Right this moment, hundreds of miles above the Earth's surface, a fleet of 19 NASA satellites are silently orbiting the planet. As they travel along their individual paths, the spacecraft are constantly taking photos and collecting information that helps predict everything from impending hurricanes to aerosol levels in the atmosphere. But despite their importance, these satellites are easy to forget—because they're so difficult to see and imagine.
That's something NASA is trying to change. For example, in March it released an animated video showing the satellites' various trajectories. This time around, it's taking a more aural approach to the problem with the a seashell-shaped structure called the Orbit Pavilion. Located outside NASA's Jet Propulsion Lab in Pasadena, California, the spiraling aluminum structure amplifies a symphony of sounds, each of which corresponds to one of the 19 satellites in orbit, plus the International Space Station.
The brains behind this 3,500-square-foot structure are Jason Klimoski and Leslie Chang, of the Brooklyn-based architecture firm StudioKCA. The brief was left extremely open, the duo explain: "They came to us and said we've got these 19 satellites and we want to somehow have people interact with sound and with the trajectories of these satellites in an interesting way," says Klimoski. "The satellites are collecting data streams. That doesn’t really lend itself to good representation, so we had to think of a new creative way to do it."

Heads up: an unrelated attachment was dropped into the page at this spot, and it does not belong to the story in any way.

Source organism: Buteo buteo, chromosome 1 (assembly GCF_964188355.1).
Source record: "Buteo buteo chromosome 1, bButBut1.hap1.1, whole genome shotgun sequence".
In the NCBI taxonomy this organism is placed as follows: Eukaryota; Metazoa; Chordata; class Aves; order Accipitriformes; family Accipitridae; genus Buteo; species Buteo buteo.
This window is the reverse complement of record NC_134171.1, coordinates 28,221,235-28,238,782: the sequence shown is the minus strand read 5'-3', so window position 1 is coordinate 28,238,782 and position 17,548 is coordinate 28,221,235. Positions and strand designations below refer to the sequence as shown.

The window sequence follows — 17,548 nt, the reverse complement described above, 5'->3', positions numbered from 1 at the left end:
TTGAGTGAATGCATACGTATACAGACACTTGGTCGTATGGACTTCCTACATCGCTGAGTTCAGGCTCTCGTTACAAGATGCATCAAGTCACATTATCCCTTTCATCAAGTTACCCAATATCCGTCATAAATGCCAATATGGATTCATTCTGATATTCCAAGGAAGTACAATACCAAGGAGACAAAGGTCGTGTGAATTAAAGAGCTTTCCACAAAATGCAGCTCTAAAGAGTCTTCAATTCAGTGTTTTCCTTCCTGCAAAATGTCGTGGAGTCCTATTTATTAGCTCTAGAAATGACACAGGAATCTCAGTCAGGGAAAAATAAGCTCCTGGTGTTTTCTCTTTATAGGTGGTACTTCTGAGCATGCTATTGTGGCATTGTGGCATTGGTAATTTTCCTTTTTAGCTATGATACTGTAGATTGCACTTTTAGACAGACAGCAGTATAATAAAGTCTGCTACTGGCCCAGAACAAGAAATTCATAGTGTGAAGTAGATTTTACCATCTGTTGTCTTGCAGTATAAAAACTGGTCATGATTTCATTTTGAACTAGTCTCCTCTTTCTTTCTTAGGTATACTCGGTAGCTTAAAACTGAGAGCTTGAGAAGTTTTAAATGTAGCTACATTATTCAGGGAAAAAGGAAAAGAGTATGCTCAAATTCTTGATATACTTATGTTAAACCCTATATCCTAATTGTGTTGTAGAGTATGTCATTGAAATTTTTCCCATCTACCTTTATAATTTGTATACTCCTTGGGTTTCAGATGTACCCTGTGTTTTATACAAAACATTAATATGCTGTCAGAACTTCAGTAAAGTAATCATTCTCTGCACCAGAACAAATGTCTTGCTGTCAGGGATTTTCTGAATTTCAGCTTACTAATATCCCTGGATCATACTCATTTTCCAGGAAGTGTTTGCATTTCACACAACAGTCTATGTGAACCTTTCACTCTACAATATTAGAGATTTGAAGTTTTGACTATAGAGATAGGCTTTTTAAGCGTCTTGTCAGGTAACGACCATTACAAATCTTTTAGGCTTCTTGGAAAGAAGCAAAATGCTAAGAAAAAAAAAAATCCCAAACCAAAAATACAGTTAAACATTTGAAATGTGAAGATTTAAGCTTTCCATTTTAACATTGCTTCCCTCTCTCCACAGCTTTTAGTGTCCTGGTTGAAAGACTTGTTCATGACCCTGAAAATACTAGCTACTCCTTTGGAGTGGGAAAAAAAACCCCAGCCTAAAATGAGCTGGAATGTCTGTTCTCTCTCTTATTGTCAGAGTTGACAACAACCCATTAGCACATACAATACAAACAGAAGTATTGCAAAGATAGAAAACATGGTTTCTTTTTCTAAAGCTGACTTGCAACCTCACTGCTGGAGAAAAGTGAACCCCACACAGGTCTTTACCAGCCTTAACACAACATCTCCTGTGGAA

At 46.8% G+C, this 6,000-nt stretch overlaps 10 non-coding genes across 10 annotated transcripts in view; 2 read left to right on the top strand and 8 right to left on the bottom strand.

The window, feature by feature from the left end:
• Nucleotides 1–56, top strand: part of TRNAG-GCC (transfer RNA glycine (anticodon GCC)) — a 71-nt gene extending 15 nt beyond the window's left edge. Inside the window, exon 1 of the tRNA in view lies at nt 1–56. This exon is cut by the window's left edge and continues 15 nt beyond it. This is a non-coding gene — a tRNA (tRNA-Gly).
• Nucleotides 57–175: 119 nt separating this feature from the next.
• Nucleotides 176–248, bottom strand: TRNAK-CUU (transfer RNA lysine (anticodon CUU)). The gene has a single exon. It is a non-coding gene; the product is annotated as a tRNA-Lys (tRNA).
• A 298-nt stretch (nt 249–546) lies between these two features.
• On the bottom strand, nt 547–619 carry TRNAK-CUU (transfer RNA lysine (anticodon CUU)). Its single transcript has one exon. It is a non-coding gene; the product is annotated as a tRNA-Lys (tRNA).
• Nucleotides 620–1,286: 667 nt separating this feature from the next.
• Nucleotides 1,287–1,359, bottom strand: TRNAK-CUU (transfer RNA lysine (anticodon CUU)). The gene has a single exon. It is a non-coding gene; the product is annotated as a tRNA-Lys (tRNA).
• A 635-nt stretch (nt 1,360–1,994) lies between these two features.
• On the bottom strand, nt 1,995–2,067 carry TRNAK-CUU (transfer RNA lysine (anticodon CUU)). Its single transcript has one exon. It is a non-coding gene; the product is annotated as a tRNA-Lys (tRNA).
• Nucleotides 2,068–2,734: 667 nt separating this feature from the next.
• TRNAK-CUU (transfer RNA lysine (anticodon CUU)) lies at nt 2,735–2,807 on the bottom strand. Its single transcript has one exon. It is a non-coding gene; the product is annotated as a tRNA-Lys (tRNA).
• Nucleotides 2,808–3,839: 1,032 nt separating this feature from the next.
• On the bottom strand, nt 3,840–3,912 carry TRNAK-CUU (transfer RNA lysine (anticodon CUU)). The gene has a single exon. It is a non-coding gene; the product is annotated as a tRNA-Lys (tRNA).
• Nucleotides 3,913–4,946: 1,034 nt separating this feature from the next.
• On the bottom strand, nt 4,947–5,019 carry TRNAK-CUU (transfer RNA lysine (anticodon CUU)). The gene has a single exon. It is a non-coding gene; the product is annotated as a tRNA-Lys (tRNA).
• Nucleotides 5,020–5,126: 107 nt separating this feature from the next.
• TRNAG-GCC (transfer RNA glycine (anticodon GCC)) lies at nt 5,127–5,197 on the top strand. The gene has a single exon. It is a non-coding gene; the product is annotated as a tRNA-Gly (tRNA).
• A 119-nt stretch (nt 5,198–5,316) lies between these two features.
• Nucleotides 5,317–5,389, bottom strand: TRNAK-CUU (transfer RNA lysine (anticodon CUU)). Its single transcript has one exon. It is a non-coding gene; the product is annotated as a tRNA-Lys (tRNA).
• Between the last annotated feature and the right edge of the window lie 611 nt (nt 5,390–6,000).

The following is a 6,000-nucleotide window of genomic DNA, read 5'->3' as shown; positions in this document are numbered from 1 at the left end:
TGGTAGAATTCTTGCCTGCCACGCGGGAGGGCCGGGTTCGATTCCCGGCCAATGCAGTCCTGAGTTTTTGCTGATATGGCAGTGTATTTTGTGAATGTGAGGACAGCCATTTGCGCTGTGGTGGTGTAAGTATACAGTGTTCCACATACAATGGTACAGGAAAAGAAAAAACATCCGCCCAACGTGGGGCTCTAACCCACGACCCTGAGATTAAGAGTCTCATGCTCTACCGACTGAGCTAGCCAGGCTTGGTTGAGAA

The firm worked with Shane Myrbeck, a sound artist and acoustic engineer at the firm Arup to assign each of the satellites its own sound—anything from water trickling to leaves rustling to deep tonal noises. Myrbeck then placed an array of speakers around the center of the space and programmed them to play the sounds in such a way that the visitors feel like they are zipping past them. Inspired by the way a conch shell conveys the sound of the sea, the building—made up of 72 perforated aluminum panels, each measuring six feet wide by 25 feet across—is designed to mitigate outside sounds and amplify the sounds of space.
Of course, those sounds are just sonic interpretations of the orbiting spacecrafts—which themselves are silent and largely invisible from Earth. The timing is interpretive as well: a satellite that would typically take 90 minutes to complete an orbit is condensed down to five to create a whirling, immersive sensation. So while the installation does give visitors a sense of satellite's trajectory, don't count on a completely accurate experience. The point, as Klimoski puts it, is to create a sense of amazement that these satellites are spinning in orbit all around us in outer space, even if we can't see them. "We wanted to make that world tangible," he says.
The Orbit Pavilion will be at the Jet Propulsion Lab in Pasadena, California until this summer (exact date TBD), when it will move to the Huntington Botanical Gardens in San Marino, California.